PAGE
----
Is it the end of the world? No. But pay-to-not-be-annoyed raises blood pressure to near heart attack levels. How am I supposed to pursue crafting professions, collect Fox eyeballs, transport goods, mine blood diamonds, and do my taxes when I have a measly 16 slots to work with? Of course I’m tempted to spend money.

Imagine you’re on a plane. You’re job pays a meager salary so you’re sitting in a closet-like Economy class seat (an aptly named slap that the economy doesn’t work for you). A kid with snot hanging from his lips like Christmas lights presses into your chair again and again, further compartmentalizing the seat. Everyone around you adds in a prayer thanking whatever deity (Ah Puch) that the future convict isn't sitting behind them. The kid leans forward and whispers in your ear, “Pay me $7.99 and you’ll have all the space the Economy class affords you.” Well-versed little rat isn’t he?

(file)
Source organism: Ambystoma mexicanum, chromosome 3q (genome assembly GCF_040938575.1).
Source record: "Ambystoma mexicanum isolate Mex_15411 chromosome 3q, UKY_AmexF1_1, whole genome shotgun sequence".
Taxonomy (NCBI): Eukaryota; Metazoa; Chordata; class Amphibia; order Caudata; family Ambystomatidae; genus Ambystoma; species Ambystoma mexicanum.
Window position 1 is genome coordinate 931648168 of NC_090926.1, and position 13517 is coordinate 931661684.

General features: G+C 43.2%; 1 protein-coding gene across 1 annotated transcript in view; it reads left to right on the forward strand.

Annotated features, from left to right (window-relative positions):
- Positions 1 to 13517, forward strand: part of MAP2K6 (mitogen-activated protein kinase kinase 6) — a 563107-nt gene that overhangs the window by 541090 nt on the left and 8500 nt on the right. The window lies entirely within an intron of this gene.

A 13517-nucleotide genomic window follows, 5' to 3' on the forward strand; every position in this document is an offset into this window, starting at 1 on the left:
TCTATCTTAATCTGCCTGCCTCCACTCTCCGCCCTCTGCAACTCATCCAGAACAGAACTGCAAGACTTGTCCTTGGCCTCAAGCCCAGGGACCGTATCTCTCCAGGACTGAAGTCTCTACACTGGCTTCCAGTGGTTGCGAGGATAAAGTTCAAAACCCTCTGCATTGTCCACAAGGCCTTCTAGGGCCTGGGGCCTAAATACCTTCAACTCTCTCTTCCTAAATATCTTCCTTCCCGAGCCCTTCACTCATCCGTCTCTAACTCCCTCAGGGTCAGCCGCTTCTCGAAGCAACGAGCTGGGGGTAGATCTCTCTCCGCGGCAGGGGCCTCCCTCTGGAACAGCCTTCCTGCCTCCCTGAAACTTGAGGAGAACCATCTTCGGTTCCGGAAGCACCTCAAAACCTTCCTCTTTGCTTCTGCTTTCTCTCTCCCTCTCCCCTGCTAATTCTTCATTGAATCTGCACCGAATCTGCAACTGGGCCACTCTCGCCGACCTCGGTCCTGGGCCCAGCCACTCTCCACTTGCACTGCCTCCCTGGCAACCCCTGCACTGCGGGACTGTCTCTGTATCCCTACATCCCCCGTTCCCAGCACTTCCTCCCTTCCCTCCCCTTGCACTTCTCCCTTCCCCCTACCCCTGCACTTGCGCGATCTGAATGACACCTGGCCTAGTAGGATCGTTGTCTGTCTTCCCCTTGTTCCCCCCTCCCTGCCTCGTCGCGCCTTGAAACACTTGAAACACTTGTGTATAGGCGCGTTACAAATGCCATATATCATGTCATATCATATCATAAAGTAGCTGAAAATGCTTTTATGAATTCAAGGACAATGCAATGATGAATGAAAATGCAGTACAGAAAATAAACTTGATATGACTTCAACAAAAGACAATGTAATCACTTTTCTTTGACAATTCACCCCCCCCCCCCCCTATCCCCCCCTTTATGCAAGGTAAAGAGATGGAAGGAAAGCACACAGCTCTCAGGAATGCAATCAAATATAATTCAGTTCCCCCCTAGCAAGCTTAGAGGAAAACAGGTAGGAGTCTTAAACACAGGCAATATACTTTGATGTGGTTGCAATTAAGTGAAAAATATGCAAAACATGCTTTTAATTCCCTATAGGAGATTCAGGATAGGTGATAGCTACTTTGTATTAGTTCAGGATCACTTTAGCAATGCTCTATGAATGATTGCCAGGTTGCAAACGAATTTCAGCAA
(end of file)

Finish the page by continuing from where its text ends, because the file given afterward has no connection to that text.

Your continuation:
You can earn slots by doing quests!

Yeah, well guess what? Those quests aren’t available when the game’s myriad options of play are presented. If I want to pursue crafting early on I’m out of luck, and get to stand near my storage locker like a runaway staying at the YMCA, because quest-rewarded bag slots are dished out across the entirety of the game—if at all. And typically slots are given out like after-dinner mints, one at a time. You don’t unlock a whole row of space, but one indent for one item. Great.

Well the game studio has to make money somehow!